Costs for food, accommodation and travel in Morocco are low by European or North American standards. If you stay in the cheaper hotels (or camp out), eat local food, and share expenses and rooms with another person, £150/$250 each a week would be enough to survive on. On £300/$500 each you could live pretty well, while with £700–1000/$1000–1500 a week between two people you would be approaching luxury.
Continue reading to find out more about...
Accommodation costs range from £10/$15 a night – sometimes even less – for a double room in a basic hotel to as much as £300/$450 a night in a top luxury hotel or riad. The price of a meal reflects a similar span, ranging from £4/$6 to around £25/$35 a meal. Alcohol is really the only thing that compares unfavourably with Western prices: a bottle of cheap Moroccan wine costs £3.50/$5, a can of local beer about £1/$1.50 in the shops, £2.50/$4 in a normal bar, or £5/$7.50 in clubs.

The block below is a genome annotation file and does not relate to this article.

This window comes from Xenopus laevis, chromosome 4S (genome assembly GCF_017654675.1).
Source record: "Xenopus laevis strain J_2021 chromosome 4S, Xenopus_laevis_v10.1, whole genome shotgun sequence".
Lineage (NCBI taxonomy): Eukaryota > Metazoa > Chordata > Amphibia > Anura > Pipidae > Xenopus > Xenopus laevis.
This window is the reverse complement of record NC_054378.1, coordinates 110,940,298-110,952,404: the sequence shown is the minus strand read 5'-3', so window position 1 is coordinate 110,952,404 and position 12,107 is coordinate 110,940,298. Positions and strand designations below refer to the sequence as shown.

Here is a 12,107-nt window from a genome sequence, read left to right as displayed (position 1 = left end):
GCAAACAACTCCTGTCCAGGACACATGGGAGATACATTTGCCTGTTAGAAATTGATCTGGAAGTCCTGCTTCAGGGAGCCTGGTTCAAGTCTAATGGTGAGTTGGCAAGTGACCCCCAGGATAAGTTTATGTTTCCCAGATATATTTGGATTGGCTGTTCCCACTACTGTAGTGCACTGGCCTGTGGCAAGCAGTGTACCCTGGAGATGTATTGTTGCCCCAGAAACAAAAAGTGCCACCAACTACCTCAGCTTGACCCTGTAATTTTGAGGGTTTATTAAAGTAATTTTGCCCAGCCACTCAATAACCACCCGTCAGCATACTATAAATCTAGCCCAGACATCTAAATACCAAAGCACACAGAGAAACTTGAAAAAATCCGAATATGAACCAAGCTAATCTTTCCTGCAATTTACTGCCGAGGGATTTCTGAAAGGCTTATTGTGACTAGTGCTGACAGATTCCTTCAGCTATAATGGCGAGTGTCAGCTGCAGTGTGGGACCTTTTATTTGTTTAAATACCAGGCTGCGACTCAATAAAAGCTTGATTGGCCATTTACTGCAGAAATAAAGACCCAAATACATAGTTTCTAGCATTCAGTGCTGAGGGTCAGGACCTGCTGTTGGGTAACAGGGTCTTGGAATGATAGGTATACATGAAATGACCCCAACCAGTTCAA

Inevitably, resorts and larger cities (Marrakesh especially) are more expensive than small towns with few tourists, but in remote parts of the country (including trekking regions in the High Atlas), where goods have to be brought in from some distance, prices for provisions can be high.ma
Beyond accommodation and food, your major outlay will be for transport – expensive if you’re renting a car (prices start at around £200/$300 a week plus fuel), but very reasonable if you use the local trains, buses and shared taxis (see Fares).
Youth/student ID cards can save you a small amount of money, entitling you to cheaper entry at some museums and other sights, and a small discount on some ferry tickets and domestic airfares. They’re not worth going out of your way to get, but if you have one you may as well bring it along.
In the Spanish enclaves of Ceuta and Melilla, prices for most things are the same as they are in mainland Spain (except that there is no duty on alcohol, tobacco and electronic goods), and around twice as expensive as in Morocco proper.
You’ll probably end up buying a few souvenirs. Rugs, carpets, leather, woodwork, pottery and jewellery are all outstanding – and few travellers leave without something.